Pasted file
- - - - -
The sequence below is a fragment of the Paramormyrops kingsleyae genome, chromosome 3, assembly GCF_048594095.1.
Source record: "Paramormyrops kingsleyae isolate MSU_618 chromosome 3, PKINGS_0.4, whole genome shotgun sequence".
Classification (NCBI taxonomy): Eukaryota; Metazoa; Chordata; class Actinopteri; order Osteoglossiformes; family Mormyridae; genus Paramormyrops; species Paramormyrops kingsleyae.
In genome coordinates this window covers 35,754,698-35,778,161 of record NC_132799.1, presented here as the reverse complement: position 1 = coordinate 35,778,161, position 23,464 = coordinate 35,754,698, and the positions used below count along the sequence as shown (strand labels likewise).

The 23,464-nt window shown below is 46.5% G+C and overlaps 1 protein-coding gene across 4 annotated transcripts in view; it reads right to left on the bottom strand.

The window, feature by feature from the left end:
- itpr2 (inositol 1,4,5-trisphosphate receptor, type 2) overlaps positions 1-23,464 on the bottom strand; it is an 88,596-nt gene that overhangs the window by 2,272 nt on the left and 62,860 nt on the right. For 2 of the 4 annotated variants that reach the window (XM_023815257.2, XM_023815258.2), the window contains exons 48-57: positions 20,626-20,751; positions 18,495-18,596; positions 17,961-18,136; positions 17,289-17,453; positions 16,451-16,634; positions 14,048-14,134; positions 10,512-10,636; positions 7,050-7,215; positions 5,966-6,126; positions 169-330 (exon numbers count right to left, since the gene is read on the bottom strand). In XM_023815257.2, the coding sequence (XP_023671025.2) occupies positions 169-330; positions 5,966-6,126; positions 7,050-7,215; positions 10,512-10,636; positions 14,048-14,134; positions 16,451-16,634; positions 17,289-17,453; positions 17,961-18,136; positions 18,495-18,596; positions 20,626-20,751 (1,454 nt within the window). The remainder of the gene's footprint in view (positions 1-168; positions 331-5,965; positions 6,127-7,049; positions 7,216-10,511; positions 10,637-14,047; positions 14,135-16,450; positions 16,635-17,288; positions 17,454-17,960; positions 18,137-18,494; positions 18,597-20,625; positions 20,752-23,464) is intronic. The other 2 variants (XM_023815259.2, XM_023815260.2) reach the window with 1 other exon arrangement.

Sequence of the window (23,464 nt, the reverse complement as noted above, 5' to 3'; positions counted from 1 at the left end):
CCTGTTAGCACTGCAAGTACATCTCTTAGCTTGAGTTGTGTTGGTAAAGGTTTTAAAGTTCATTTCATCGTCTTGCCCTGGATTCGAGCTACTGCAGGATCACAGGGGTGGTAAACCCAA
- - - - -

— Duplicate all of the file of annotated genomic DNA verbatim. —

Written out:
The sequence below is a fragment of the Paramormyrops kingsleyae genome, chromosome 3, assembly GCF_048594095.1.
Source record: "Paramormyrops kingsleyae isolate MSU_618 chromosome 3, PKINGS_0.4, whole genome shotgun sequence".
Classification (NCBI taxonomy): Eukaryota; Metazoa; Chordata; class Actinopteri; order Osteoglossiformes; family Mormyridae; genus Paramormyrops; species Paramormyrops kingsleyae.
In genome coordinates this window covers 35,754,698-35,778,161 of record NC_132799.1, presented here as the reverse complement: position 1 = coordinate 35,778,161, position 23,464 = coordinate 35,754,698, and the positions used below count along the sequence as shown (strand labels likewise).

The 23,464-nt window shown below is 46.5% G+C and overlaps 1 protein-coding gene across 4 annotated transcripts in view; it reads right to left on the bottom strand.

The window, feature by feature from the left end:
- itpr2 (inositol 1,4,5-trisphosphate receptor, type 2) overlaps positions 1-23,464 on the bottom strand; it is an 88,596-nt gene that overhangs the window by 2,272 nt on the left and 62,860 nt on the right. For 2 of the 4 annotated variants that reach the window (XM_023815257.2, XM_023815258.2), the window contains exons 48-57: positions 20,626-20,751; positions 18,495-18,596; positions 17,961-18,136; positions 17,289-17,453; positions 16,451-16,634; positions 14,048-14,134; positions 10,512-10,636; positions 7,050-7,215; positions 5,966-6,126; positions 169-330 (exon numbers count right to left, since the gene is read on the bottom strand). In XM_023815257.2, the coding sequence (XP_023671025.2) occupies positions 169-330; positions 5,966-6,126; positions 7,050-7,215; positions 10,512-10,636; positions 14,048-14,134; positions 16,451-16,634; positions 17,289-17,453; positions 17,961-18,136; positions 18,495-18,596; positions 20,626-20,751 (1,454 nt within the window). The remainder of the gene's footprint in view (positions 1-168; positions 331-5,965; positions 6,127-7,049; positions 7,216-10,511; positions 10,637-14,047; positions 14,135-16,450; positions 16,635-17,288; positions 17,454-17,960; positions 18,137-18,494; positions 18,597-20,625; positions 20,752-23,464) is intronic. The other 2 variants (XM_023815259.2, XM_023815260.2) reach the window with 1 other exon arrangement.

Sequence of the window (23,464 nt, the reverse complement as noted above, 5' to 3'; positions counted from 1 at the left end):
CCTGTTAGCACTGCAAGTACATCTCTTAGCTTGAGTTGTGTTGGTAAAGGTTTTAAAGTTCATTTCATCGTCTTGCCCTGGATTCGAGCTACTGCAGGATCACAGGGGTGGTAAACCCAA